Brazilian Pavilion at the 56th Venice Biennale
The Brazilian Pavilion recontextualizes the country’s activism of the 1960s and ’70s into the fragmented social reality of contemporary Brazil. Titled “So much that it doesn’t fit here,” a reference to slogans from Brazil’s urban protests of 2013, the pavilion presents Antonio Manuel’s work in dialogue with that of much younger artists André Komatsu and Berna Reale.
In the 1970s, Antonio Manuel used personal connections at the Rio de Janeiro newspaper O Dia to publish a series of satirical dailies, dubbed Clandestinas. These interventions interspersed surreal headlines and doctored images with authentic articles curated for their sensationalism. The artist arranged for his Clandestinas to be sold at newsstands, tweaking the daily experience of the city’s denizens living under an oppressive dictatorship.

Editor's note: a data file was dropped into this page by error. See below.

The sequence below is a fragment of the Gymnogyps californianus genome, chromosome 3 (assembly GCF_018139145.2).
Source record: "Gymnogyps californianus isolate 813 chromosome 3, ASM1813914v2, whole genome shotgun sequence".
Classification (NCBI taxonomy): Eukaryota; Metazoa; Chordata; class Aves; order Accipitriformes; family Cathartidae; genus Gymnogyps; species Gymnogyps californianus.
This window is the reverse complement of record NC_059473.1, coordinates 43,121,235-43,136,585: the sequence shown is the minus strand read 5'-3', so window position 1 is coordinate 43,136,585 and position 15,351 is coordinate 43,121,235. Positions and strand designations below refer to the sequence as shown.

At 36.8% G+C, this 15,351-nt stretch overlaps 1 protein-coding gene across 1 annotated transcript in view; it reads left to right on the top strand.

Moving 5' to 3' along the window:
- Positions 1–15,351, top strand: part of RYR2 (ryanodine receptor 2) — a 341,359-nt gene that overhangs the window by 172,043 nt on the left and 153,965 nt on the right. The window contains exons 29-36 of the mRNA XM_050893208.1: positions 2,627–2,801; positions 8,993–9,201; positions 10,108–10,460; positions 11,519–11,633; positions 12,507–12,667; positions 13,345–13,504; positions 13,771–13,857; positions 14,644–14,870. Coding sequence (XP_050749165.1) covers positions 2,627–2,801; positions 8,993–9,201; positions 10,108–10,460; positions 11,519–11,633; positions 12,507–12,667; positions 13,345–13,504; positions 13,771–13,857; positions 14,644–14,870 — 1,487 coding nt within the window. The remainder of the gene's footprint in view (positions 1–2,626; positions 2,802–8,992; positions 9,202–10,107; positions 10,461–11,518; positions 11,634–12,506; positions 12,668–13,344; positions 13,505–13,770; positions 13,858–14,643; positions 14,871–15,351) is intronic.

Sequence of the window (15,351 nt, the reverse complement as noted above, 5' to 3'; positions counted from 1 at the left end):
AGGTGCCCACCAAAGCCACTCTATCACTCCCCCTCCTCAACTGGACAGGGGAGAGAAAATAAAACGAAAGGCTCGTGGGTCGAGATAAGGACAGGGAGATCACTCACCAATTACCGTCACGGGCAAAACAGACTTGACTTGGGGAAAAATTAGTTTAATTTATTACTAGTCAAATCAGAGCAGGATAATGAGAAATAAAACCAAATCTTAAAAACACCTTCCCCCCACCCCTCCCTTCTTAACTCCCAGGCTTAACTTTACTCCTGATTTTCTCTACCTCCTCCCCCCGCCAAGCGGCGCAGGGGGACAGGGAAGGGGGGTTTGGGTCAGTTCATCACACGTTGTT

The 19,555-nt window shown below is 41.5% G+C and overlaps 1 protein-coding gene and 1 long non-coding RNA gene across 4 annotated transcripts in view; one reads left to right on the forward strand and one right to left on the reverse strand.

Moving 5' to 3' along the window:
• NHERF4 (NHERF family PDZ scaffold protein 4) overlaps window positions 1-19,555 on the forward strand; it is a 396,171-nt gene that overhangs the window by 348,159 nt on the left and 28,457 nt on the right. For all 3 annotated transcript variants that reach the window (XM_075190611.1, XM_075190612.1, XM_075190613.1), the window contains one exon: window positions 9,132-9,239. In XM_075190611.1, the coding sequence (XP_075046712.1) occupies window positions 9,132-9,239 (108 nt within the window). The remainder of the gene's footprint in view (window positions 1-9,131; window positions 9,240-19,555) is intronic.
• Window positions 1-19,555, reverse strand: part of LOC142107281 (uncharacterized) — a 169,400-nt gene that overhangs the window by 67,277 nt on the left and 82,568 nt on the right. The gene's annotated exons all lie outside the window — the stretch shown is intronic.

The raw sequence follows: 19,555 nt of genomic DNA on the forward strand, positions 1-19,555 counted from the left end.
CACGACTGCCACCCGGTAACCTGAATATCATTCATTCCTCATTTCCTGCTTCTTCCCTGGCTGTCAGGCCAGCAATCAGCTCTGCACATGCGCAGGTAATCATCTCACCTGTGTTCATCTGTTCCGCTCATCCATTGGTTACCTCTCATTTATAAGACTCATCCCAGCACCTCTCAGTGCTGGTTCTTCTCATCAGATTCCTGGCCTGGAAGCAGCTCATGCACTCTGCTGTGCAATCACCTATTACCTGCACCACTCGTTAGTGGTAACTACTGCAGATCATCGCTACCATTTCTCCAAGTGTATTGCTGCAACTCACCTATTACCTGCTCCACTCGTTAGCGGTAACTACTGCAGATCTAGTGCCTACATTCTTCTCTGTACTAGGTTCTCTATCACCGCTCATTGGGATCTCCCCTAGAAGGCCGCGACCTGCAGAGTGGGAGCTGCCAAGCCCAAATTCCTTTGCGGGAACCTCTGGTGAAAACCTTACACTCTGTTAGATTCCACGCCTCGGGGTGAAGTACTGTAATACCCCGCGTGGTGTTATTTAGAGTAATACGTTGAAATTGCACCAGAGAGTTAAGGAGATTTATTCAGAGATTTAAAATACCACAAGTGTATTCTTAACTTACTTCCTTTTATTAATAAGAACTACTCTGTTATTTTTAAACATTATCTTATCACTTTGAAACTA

Manuel represents a generation of Brazilian artists driven by authoritarianism to engage with themes of violence, instability, and the body. Though younger, André Komatsu and Berna Reale both make work that harkens back to Manuel’s chosen motifs . São Paulo-born Komatsu makes readymade sculptures from the detritus of late capitalism: broken bricks and cinder blocks; spilled paint and abandoned walls; power tools frozen in the act of demolition. Unlike the city-dwelling Manuel and Komatsu, Reale comes from the more remote northern state of Pará, where she maintains an alternate career as a criminal expert. Her professional experience informs her performances and installations, which use disruptive presentation of the body to address the issues of criminality, violence, and social heterogeneity endemic to contemporary Brazilian society.